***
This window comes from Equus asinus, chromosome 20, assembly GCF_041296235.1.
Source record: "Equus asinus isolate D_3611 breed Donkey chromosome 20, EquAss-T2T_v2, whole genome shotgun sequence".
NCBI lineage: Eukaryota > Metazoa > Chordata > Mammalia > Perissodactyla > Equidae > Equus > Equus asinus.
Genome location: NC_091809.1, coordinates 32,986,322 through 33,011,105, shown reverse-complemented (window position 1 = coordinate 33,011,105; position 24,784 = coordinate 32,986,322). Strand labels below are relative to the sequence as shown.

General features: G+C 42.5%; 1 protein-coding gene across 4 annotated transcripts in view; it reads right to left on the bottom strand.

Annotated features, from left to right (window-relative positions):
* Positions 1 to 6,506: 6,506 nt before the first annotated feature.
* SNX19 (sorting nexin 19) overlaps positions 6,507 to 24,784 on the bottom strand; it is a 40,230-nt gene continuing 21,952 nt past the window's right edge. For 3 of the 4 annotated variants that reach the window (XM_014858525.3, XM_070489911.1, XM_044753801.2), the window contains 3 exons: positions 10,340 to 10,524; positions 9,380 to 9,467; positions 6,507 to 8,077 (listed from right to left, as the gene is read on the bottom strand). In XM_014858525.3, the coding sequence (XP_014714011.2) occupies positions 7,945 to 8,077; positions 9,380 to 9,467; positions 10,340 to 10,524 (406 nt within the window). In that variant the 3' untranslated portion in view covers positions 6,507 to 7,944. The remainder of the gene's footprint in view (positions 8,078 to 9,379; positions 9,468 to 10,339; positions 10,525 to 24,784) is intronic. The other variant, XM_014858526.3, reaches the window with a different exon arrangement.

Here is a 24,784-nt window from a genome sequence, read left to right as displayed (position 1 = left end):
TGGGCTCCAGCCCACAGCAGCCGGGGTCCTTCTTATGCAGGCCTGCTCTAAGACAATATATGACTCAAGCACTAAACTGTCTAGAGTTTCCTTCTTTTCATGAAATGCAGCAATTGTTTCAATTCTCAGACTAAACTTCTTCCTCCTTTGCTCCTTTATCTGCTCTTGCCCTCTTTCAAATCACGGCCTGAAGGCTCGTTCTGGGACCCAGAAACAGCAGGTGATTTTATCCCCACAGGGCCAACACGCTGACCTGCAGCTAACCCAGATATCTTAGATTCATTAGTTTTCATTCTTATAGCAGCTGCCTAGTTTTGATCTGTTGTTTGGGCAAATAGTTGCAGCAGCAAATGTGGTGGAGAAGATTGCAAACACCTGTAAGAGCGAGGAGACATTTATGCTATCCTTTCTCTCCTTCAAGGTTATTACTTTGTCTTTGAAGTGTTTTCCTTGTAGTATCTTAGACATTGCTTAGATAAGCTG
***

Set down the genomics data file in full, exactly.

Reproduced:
This window comes from Equus asinus, chromosome 20, assembly GCF_041296235.1.
Source record: "Equus asinus isolate D_3611 breed Donkey chromosome 20, EquAss-T2T_v2, whole genome shotgun sequence".
NCBI lineage: Eukaryota > Metazoa > Chordata > Mammalia > Perissodactyla > Equidae > Equus > Equus asinus.
Genome location: NC_091809.1, coordinates 32,986,322 through 33,011,105, shown reverse-complemented (window position 1 = coordinate 33,011,105; position 24,784 = coordinate 32,986,322). Strand labels below are relative to the sequence as shown.

General features: G+C 42.5%; 1 protein-coding gene across 4 annotated transcripts in view; it reads right to left on the bottom strand.

Annotated features, from left to right (window-relative positions):
* Positions 1 to 6,506: 6,506 nt before the first annotated feature.
* SNX19 (sorting nexin 19) overlaps positions 6,507 to 24,784 on the bottom strand; it is a 40,230-nt gene continuing 21,952 nt past the window's right edge. For 3 of the 4 annotated variants that reach the window (XM_014858525.3, XM_070489911.1, XM_044753801.2), the window contains 3 exons: positions 10,340 to 10,524; positions 9,380 to 9,467; positions 6,507 to 8,077 (listed from right to left, as the gene is read on the bottom strand). In XM_014858525.3, the coding sequence (XP_014714011.2) occupies positions 7,945 to 8,077; positions 9,380 to 9,467; positions 10,340 to 10,524 (406 nt within the window). In that variant the 3' untranslated portion in view covers positions 6,507 to 7,944. The remainder of the gene's footprint in view (positions 8,078 to 9,379; positions 9,468 to 10,339; positions 10,525 to 24,784) is intronic. The other variant, XM_014858526.3, reaches the window with a different exon arrangement.

Here is a 24,784-nt window from a genome sequence, read left to right as displayed (position 1 = left end):
TGGGCTCCAGCCCACAGCAGCCGGGGTCCTTCTTATGCAGGCCTGCTCTAAGACAATATATGACTCAAGCACTAAACTGTCTAGAGTTTCCTTCTTTTCATGAAATGCAGCAATTGTTTCAATTCTCAGACTAAACTTCTTCCTCCTTTGCTCCTTTATCTGCTCTTGCCCTCTTTCAAATCACGGCCTGAAGGCTCGTTCTGGGACCCAGAAACAGCAGGTGATTTTATCCCCACAGGGCCAACACGCTGACCTGCAGCTAACCCAGATATCTTAGATTCATTAGTTTTCATTCTTATAGCAGCTGCCTAGTTTTGATCTGTTGTTTGGGCAAATAGTTGCAGCAGCAAATGTGGTGGAGAAGATTGCAAACACCTGTAAGAGCGAGGAGACATTTATGCTATCCTTTCTCTCCTTCAAGGTTATTACTTTGTCTTTGAAGTGTTTTCCTTGTAGTATCTTAGACATTGCTTAGATAAGCTG